Duolingo’s demise…

I am one of the few people who actually thought Duolingo gave a decent service. It has come to get a bad reputation over the years, but this is largely undeserved. Most of the criticism I have seen of it revolve around some mythical notion of their being a ‘complete’ language learning course. There is no such thing, and I can fault duolingo for its incompleteness as much as I can fault my wine opener for not being able to do my calculus homework. I have to constantly tell people this, and it always leads into weird conversations were they nominate their language learning app of choice and I have to point out that it too isn’t very complete. I mostly use these tools to learn modern Greek, and most people nominate Mango languages as an alternative, which is laughably bad.

Language learning tools are a supplement. None of them will ever teach you a language on their own.

But recently duolingo shut down its forums, which were incidentally its most powerful feature. There were rumors it was going to shut down for a while, and now it has happened. Those forums were there best feature, as it let people get into the weeds of a language and have conversations with people who know the language well about what is going on. It was probably the feature that made it stand apart from its competitors the most. I can get why they shut it down, as it was the cause of a lot of frustration for the moderators, most of them volunteers, who used to staff those forums. Leading up to the shut down, I could already see the patience of those moderators beginning to run thin. Often, I go the impression that they didn’t get why certain questions were being asked. Let’s look at an example:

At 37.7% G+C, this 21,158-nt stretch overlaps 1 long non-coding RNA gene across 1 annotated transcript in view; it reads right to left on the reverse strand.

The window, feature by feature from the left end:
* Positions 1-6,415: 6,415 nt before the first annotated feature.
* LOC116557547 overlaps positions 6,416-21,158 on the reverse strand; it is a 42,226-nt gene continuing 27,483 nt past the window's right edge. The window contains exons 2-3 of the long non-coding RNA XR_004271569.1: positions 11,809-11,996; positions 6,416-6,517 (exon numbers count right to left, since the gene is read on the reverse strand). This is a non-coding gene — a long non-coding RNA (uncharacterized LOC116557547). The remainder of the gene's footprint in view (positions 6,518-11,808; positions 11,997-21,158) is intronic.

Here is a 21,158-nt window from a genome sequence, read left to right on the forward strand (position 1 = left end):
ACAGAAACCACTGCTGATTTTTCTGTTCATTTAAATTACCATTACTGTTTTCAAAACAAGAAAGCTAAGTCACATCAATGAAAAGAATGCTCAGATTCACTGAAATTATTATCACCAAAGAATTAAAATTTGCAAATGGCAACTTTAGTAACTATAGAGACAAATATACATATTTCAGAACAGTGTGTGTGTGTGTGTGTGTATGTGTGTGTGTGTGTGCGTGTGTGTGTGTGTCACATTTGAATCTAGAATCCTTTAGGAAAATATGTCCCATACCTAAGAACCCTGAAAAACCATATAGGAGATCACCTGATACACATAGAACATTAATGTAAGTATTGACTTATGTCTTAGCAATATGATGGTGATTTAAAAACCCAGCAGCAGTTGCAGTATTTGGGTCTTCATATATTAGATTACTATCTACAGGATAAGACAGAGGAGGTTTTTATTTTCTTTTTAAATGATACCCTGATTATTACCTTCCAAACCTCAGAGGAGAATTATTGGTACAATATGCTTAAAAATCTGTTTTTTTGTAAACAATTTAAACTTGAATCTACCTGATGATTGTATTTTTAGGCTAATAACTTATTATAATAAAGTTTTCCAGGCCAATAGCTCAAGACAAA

I was given a question, I submitted an answer, and I was wrong. Fair enough. But what I end up not understanding is what is wrong, and why it is wrong. This has a lot to do with how all these apps (yes, your precious Mango languages is no exception) accept answers. It seems as if sometimes they expected as close to a literal translation as possible, and sometimes are ok with something a little more lofty. It is with conversations that about the language that you can get to the bottom of it. In the picture above I think my answer should still be accepted, but I am not all that sure. Before, I would have asked about it. Now, I submitted and maybe in a month or two they will get back to me. If I never hear anything from them, I guess I will just have to die curious.

But part of me wanted to walk through the above example. So here goes.

What we are interested in is the last word of the sentence in Greek, ‘Φαγωμενα’. More important than what the word means is its grammatical structure. The word is a past participle of the passive voice, which means it functions as an adjective to give the described word a sense of having being affected by something in the past.

So how does one translate that? Well its tricky. I’ll reduce the sentence to make it more clear, but my reasoning went as follows: